How relevant is what you do at school, to what you do in the future?

The future can feel like a distant idea, or perhaps it’s something that is stressing you out right now. It’s hard to decide what you want to do, and even harder to know what to do to have that future. Join us as we talk to JJ about her career journey so far.

What did you study at school and university that lead to your career?

If you’ve read My HE Journey you will know that I did some strange things in my education journey. I studied Latin at GCSE and A Level, I studied Egyptology at university. Now tell me, who would ever need to be able to read two dead languages for their day job? I’m often asked what I can do with my degree in my future career, especially if I’m not going into academia.

It does seem pointless. And yet, Latin improved my English vocabulary and understanding, because so many words come from Latin. My degree taught me to commit to something for three years, to meet tight deadlines, to research and to produce at a high level. These skills are very transferrable to my current job and future career. I am involved in reading interventions where I help students with strategies to improve their reading – I rarely need a dictionary to know what a word is, and I can usually explain how to break a word down as well. I am also required to create resources, such as work booklets where I must research our partners and the content to produce high quality material. The practice has paid off.

What extracurriculars have you done that helped you with your career?

When I was at university, I joined a company called Debate Mate. Debate Mate teaches debate techniques to students in disadvantaged schools. I joined originally because I knew I would be good at it, I thought it was a good cause, and it gave me a little extra money for a small amount of work. I didn’t think it would be of use my future career because I knew I did not want to become a teacher.

Despite my intentions not to teach, both jobs I have had since university have had an educational aspect. For my first job, it was my Debate Mate experience that contributed to them offering me the position. No experience is ever wasted, even if it tells you that you never want to do it again.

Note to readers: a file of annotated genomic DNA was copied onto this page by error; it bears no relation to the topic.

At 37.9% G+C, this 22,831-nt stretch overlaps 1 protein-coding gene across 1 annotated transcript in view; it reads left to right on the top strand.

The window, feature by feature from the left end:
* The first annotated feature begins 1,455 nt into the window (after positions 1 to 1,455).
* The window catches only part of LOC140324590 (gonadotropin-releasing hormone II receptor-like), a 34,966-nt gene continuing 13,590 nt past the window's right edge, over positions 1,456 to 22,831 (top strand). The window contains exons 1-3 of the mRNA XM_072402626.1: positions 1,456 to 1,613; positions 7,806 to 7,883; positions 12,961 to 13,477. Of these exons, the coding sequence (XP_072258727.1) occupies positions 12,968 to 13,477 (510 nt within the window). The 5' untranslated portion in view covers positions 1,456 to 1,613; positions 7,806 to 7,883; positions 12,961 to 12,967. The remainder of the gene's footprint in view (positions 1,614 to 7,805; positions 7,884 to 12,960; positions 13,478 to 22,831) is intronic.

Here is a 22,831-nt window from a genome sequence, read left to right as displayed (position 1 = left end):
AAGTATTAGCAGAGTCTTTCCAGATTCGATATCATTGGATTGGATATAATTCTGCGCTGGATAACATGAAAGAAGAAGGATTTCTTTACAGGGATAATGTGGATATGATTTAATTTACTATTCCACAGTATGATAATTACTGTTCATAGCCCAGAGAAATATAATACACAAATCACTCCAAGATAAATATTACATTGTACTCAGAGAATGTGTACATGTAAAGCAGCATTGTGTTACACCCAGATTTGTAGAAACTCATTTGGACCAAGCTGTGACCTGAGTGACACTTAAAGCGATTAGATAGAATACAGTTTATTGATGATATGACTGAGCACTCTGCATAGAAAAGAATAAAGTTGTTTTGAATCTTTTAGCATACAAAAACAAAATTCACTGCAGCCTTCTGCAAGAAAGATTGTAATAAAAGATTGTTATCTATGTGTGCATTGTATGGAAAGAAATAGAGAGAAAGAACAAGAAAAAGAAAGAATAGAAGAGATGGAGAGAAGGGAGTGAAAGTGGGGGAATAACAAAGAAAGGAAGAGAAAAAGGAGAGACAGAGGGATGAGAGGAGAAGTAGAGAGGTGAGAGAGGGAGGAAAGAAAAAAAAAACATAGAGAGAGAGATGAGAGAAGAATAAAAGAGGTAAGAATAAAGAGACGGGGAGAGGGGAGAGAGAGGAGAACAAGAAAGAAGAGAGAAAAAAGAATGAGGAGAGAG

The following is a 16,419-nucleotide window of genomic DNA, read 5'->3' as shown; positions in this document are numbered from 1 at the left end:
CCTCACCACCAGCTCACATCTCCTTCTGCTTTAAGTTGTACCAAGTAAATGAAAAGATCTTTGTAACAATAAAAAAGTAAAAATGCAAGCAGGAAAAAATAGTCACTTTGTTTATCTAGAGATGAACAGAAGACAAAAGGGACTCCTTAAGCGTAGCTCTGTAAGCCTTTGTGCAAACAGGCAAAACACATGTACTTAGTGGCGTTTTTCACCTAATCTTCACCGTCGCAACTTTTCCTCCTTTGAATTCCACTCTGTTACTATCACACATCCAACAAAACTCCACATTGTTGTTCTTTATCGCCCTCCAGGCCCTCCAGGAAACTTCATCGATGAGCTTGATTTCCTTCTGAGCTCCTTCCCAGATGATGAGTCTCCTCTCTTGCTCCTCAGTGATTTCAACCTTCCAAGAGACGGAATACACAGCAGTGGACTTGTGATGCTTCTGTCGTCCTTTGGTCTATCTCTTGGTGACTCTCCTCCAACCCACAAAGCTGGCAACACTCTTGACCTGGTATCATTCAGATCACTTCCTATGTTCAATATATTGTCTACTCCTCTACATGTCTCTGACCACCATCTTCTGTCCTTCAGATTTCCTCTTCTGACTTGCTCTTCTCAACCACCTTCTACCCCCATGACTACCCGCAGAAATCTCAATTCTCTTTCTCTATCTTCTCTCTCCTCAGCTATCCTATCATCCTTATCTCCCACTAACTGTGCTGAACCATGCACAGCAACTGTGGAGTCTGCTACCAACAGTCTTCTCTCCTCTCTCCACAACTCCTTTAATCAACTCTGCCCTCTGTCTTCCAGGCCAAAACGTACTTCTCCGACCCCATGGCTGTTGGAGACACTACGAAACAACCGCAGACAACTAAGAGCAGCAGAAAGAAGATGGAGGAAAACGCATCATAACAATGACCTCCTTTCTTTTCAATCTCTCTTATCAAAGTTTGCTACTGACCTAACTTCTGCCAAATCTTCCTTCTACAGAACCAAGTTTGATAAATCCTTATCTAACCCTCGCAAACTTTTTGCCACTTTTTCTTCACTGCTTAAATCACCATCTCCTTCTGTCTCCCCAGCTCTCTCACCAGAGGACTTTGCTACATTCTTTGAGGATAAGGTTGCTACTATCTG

What jobs have you had since university and what is your aim in your career?

After university, I started as a Visitor Experience and Education Trainee at the Wordsworth Grasmere museum. In that role, I learned a lot about museums, guiding people, and learning engagement and outreach. After I finished there, I joined the team at Hello Future as an Outreach Assistant. My aim was to expand my administrative skills whilst also continuing with outreach work in Cumbria. I am passionate about providing more opportunities in Cumbria, and it is my goal in my future career to focus the arts and culture sector in Cumbria on learning and engagement.

What is your advice to people thinking about what to do in the future?

Follow what you are good at and enjoy. You don’t have to have a firm plan of what you want to do, a general purpose is enough. A lot of experience and knowledge is cross applicable, especially in humanities, so you aren’t limited to one pathway. Know your options though because sectors like STEM are more focused on specific qualifications. Make sure you do your research about the area you want to go into in your future career.

Are there any Hello Future tools that you think would be useful?

Definitely! We have a course called Your Future Career that is exactly for this – it will demonstrate the array of choices available to you. Our Progression Routes and Subject Specific Progression Routes courses are also good, especially for mapping out your potential pathways.